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  5. "My cat doesn't have to wash …

"My cat doesn't have to wash itself."

Translation:Mi gato no tiene que lavarse.

June 18, 2018



So "se levar" is wrong. It has to be "lavarse?" I wrote, "Mi gato no tiene que se lavar," and got it wrong.


Object pronouns are either placed before a personal form of a verb (Conjugated verbs) or after an impersonal form of it (infinitive, gerundio, or, very rarely, a participle), so either of these two are correct:

  • Mi gato no se tiene que lavar.
  • Mi gato no tiene que lavarse.


"Lavarse" is the infinitive (all reflexive verbs in Spanish end in se). If you put the pronoun "se" in front of "lavar" you are conjugating in the third person. ie. el/ella/usted se lava. ellos/as/ustedes se lavan.


The important bit of information being that when a reflexive verb follows a preposition, it needs to be infinitive. "Que se lavar" isn't valid due to the preceding "que".


You are saying that lavarse is infinitive and se lavar is not? I'm still confused.


Yep! The infinitive of a reflexive verb is the one with "se" at the end. The conjugated form is the one with the reflexive pronoun in front.


That...weird. Many thanks for the explanation!


If you think Spanish grammar is weird, try learning English coming from a foreign language. English started with a Germanic grammar, but then we mashed in Norman French, and let it stew for a while.

English doesn't do "loan words" from other languages. English follows other languages into dark alleys, bonks them over the head, and rifles through their pockets looking for loose participles.


Point of grammatical order: you still have to append the correct pronoun, even to the infinitive form of a reflexive verb. For example:

  • I have to wash up. = Tengo que lavarme.

(Not 'lavarse'. "Tengo que lavarse" would mean that I have to wash him, her, a pet or other living creature, you [Usted], or any combination thereof.)


"Tengo que lavarse" doesn't work at all, since se is always only reflexive (at least as long as se is the only object pronoun).

"I have to wash him/her/etc." would be "Tengo que lavarlo" or "Tengo que lavarla."


The subject is gato, so it is third person (so to speak).


I understood the first half of your reply, you say... "you are conjugating in the third person." What the fudge does that mean? And why is it bad/wrong?


In this case, 'person' identifies who is performing the action, relative to the person talking about it.

  • First person: the speaker is involved in the action. (Singular: "I/me"; plural: "we/us".)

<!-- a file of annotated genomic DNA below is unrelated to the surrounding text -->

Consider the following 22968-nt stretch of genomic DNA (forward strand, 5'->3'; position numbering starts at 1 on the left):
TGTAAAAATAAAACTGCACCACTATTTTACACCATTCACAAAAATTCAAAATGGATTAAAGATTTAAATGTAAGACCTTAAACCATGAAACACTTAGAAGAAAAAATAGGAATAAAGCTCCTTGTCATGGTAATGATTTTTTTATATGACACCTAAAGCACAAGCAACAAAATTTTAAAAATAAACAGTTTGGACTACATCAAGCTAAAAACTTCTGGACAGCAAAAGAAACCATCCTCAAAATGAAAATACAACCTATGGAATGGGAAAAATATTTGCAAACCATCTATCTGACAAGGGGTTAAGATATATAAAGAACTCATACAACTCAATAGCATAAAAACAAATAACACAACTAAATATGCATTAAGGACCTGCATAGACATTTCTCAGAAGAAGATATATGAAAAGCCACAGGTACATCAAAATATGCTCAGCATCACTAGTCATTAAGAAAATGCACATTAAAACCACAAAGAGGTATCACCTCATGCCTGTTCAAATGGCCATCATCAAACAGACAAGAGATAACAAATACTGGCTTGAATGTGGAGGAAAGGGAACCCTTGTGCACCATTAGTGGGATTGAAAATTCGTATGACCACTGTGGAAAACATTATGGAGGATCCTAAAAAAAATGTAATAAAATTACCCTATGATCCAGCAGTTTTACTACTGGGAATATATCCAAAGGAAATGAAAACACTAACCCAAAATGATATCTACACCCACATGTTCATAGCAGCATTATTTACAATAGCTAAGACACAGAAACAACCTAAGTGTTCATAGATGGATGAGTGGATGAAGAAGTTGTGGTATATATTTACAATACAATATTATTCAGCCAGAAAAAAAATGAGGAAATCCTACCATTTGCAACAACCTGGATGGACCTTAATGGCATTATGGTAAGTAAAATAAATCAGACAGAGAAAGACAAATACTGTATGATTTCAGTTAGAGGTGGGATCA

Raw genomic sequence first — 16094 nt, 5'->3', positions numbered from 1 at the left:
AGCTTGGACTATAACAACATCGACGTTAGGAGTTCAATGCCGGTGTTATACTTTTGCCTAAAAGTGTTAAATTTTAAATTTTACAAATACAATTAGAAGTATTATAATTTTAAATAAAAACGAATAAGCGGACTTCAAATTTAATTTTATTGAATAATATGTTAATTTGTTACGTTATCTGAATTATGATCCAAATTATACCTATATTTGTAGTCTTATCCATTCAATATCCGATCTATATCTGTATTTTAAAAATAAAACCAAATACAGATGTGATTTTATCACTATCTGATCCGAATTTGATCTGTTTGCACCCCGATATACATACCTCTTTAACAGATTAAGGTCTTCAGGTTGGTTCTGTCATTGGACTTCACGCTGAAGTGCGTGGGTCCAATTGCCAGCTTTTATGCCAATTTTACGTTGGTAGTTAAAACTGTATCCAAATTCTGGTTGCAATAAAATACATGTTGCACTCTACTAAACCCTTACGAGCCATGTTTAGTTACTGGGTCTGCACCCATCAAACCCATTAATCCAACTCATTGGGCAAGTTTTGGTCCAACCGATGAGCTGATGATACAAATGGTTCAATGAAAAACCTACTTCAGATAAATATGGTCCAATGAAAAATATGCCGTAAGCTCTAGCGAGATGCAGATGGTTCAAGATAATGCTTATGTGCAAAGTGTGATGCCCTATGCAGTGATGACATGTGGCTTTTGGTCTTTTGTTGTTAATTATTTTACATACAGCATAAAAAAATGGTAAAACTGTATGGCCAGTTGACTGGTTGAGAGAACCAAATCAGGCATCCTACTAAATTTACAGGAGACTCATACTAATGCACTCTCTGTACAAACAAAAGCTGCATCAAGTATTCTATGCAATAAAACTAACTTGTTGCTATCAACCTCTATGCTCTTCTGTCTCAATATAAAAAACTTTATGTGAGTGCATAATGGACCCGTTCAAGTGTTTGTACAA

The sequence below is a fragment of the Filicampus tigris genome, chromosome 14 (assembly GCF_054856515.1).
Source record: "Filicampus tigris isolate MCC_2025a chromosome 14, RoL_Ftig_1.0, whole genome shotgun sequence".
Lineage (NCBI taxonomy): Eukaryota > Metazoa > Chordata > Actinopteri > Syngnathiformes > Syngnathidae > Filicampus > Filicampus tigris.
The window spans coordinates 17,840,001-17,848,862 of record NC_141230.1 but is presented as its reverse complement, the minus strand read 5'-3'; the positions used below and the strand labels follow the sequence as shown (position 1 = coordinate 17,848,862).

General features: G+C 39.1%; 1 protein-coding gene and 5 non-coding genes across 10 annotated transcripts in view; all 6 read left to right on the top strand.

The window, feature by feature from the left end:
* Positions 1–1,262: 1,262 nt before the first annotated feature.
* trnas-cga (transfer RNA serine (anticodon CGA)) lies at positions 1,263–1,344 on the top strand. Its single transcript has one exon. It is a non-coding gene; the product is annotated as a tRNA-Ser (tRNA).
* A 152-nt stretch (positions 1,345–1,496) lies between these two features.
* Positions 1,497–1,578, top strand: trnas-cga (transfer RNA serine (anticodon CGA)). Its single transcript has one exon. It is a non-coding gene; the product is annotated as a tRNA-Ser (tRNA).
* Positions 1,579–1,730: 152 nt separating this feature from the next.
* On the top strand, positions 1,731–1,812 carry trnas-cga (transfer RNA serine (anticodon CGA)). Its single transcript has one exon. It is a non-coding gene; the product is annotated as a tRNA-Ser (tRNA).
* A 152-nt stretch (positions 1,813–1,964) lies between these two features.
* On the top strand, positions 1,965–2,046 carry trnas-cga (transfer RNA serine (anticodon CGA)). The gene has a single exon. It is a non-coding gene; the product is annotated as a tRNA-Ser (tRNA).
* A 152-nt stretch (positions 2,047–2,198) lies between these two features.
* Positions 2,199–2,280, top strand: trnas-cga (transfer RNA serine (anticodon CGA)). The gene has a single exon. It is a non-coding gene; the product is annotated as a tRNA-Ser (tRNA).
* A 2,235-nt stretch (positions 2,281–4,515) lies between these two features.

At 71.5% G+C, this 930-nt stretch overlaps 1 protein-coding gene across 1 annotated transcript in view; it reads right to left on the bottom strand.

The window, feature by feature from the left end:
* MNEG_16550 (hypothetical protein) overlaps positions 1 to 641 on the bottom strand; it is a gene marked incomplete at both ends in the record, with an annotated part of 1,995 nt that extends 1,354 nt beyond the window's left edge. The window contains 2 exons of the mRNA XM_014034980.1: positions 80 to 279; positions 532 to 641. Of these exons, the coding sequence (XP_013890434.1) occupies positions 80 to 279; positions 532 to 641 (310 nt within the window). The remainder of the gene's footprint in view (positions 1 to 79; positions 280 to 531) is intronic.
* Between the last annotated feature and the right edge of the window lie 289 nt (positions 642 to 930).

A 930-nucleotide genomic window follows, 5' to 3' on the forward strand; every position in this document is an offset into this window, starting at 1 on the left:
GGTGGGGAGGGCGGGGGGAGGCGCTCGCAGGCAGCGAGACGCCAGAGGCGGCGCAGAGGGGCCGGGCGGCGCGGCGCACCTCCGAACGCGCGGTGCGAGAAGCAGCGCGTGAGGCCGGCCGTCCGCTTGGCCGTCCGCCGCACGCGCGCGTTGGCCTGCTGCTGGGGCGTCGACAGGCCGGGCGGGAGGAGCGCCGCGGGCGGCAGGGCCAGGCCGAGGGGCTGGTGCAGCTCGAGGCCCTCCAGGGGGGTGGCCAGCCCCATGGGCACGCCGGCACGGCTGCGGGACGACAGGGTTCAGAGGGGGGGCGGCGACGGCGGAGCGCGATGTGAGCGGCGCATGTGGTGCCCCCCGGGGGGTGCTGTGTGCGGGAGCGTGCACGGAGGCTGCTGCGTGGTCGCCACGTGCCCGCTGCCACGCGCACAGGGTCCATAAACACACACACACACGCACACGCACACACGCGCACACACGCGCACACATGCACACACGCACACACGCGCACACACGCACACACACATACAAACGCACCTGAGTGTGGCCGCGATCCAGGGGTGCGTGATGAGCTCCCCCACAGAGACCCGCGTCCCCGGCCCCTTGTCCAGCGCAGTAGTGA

• Second person: the person or people being spoken to are the ones involved. (Singular: "you"; plural: "you" or "you all".)

  • Third person: everyone else. (Singular: "he/him, she/her, it"; plural: "they/them".)

(Remember also that in Spanish, although 'Usted' technically means 'you', it's conjugated in the third person, same as 'él' and 'ella'.)

The point the OP was trying to make (similar to my response, which is currently below your post) is that both the verb conjugation and pronoun choice have to match both personhood and plurality, in both Spanish and English.

[deactivated user]

    Oh Duo, you are sooo wrong, haven't you seen, cats wash themselves several times a day. Superclean animal, always tidy and smelling good :-)


    Los gatos no están limpios, exactamente. Están cubiertos de saliva de gato, en lugar de la suciedad.


    I used se lava and it was marked wrong.


    You cannot conjugate lavarse if you already conjugated "tener que".


    Why just lavarse and not se lavarse?


    What's wrong with "mi gato no necesita lavarse"?


    Susan, there's nothing wrong with it in principle; that's also a good sentence. Duo just usually prefers pretty parallel translations:

    • tener que - to have to
    • necesitar - to need to


    Wonder if it's the same gato that swims en la piscina - then it makes complete sense.


    Why is the gender all male. My cat is female!


    You can also translate it as gata here, no problem. No other word would change.


    But I think that it is normal to use the masculine? At least in French it is common to use 'le chat' for any cat whose sex is unknown, whereas in German you usually say 'die Katze', unless you know it is a tom cat, whereupon you use 'der Kater'.


    Yes, the default word for "cat" in Spanish is gato. Gata would only be used if the cat is known to be female.


    plus which in French "la chatte"means"❤❤❤❤❤" (in the colloquial sense)


    I guess we have to learn those meanings one way or another.


    what is the difference between lavarse and se lavar??? ... oh! I looked below and I understand not -- I could have put the se antes de tiene (or tienes, si?)


    What is wrong with " mi gato no necesita que lavarse"


    If you're using necesitar, you don't want the "que"; necesitar just takes an infinitive verb as its complement directly. "Necesita lavarse" = needs to wash himself. "Tiene que lavarse" = has to wash himself.


    In truth, it's just the opposite: Cats do HAVE TO clean themselves. It's a very strong instinct. However it's an inner compulsion for cats, not a societal expectation, as with humans! Mrowr!

    • 1519

    Surely " no tiene que" means must not. Doesn't have to in english means it is not necessary that..


    I think 'deber' is used for must, that'll be the difference though


    The colloquial meaning of "no tiene que" is probably "must not," given that the colloquial meaning of "tiene que" is "must."


    Tener = to have, tener que = have to, no tener que + not to have to.

    • no deber - must not = it's not allowed to
    • no tener que - not have to = it's allowed but not necessary to


    Why isn't this acceptable?


    You should include what exactly you're asking about. No one knows what you have answered.

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